How can I prepare myself for my first time having anal sex?
Basically everybody has an asshole, so anal play is an option that anybody can do, regardless of their gender or sexual orientation.
Anal play encompasses many different sexual behaviors, and they all count as “sex”! You might be using a toy, like a butt plug or anal beads, on your own or with a partner. Maybe you’re experimenting with analingus (oral sex performed on the anus) or anal fingering. Or, maybe you’re looking to try penetration with a dildo or cock.
No matter what you’re interested in, there are steps you can take to be better prepared — whether you’re the receptive partner or the penetrating partner. But remember: No amount of preparation is going to make anal play pleasurable if you don’t want to be having it. So if your partner is pressuring you into it, it’s time to have a conversation about respecting sexual boundaries.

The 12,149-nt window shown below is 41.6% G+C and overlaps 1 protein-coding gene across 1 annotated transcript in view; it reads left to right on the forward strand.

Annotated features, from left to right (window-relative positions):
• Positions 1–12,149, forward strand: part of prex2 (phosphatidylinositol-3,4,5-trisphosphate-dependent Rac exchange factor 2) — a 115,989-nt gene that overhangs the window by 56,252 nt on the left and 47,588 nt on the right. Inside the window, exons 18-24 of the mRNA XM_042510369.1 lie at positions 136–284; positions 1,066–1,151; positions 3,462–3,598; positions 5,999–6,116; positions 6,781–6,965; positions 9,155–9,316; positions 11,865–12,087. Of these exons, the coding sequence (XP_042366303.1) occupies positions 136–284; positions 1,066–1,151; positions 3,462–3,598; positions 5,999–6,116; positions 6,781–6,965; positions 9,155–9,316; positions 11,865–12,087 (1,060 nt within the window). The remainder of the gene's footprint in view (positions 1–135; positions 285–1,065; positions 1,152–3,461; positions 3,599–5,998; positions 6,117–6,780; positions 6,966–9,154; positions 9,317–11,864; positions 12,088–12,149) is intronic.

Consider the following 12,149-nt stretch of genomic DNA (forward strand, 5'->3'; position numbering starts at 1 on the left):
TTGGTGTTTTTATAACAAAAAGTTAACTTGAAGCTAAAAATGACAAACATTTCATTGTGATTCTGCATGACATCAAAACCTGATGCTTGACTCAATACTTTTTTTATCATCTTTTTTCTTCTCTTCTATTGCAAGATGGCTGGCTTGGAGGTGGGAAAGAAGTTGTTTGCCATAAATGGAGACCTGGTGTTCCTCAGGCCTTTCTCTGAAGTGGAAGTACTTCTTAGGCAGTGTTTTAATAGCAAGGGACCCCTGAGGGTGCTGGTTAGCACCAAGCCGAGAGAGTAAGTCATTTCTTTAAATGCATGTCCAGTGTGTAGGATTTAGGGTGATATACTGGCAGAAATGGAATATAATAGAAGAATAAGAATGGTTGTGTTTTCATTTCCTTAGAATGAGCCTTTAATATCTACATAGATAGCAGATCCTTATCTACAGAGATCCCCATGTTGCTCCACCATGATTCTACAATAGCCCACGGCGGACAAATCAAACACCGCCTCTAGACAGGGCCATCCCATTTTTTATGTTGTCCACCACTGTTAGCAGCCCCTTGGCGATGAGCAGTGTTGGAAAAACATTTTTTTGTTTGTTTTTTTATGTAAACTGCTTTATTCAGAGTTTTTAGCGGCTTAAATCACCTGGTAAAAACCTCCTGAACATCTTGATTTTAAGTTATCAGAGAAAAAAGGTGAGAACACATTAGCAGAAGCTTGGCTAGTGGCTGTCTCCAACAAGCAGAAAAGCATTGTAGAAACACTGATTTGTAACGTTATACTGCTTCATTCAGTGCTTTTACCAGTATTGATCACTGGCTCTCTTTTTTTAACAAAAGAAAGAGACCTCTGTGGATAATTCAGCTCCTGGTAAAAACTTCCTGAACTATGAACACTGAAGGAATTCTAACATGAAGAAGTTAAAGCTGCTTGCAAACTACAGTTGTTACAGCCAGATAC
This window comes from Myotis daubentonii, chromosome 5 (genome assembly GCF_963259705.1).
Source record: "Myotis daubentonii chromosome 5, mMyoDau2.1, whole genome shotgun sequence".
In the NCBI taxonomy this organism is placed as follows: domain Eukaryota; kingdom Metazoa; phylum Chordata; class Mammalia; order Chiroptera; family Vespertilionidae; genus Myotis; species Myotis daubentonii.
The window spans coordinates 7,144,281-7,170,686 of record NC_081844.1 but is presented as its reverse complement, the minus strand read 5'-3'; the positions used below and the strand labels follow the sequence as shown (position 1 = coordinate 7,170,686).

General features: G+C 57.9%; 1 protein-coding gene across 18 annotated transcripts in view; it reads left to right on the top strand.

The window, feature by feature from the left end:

- Invest in lube
The anus doesn’t self-lubricate, so using lube is absolutely essential here. Some people like silicone lubricants because they’re very thin and extra long-lasting, but they shouldn’t be used with silicone toys. Water-based lubricants are compatible with all types of toys (and barrier methods) and can offer some more cushion for the Booty Beginner. Water-based lubricants will need to be reapplied more frequently.
- Consider your barrier methods
The mucous membranes in your anus are incredibly thin. That means that they’re very sensitive and responsive to touch, but they’re also more likely to tear from friction or vigorous force than other parts of the body, making you more susceptible to infections (this is another reason why you should use lube, FYI!)
Barrier methods can help protect you from STIs and make clean-up after anal play easier.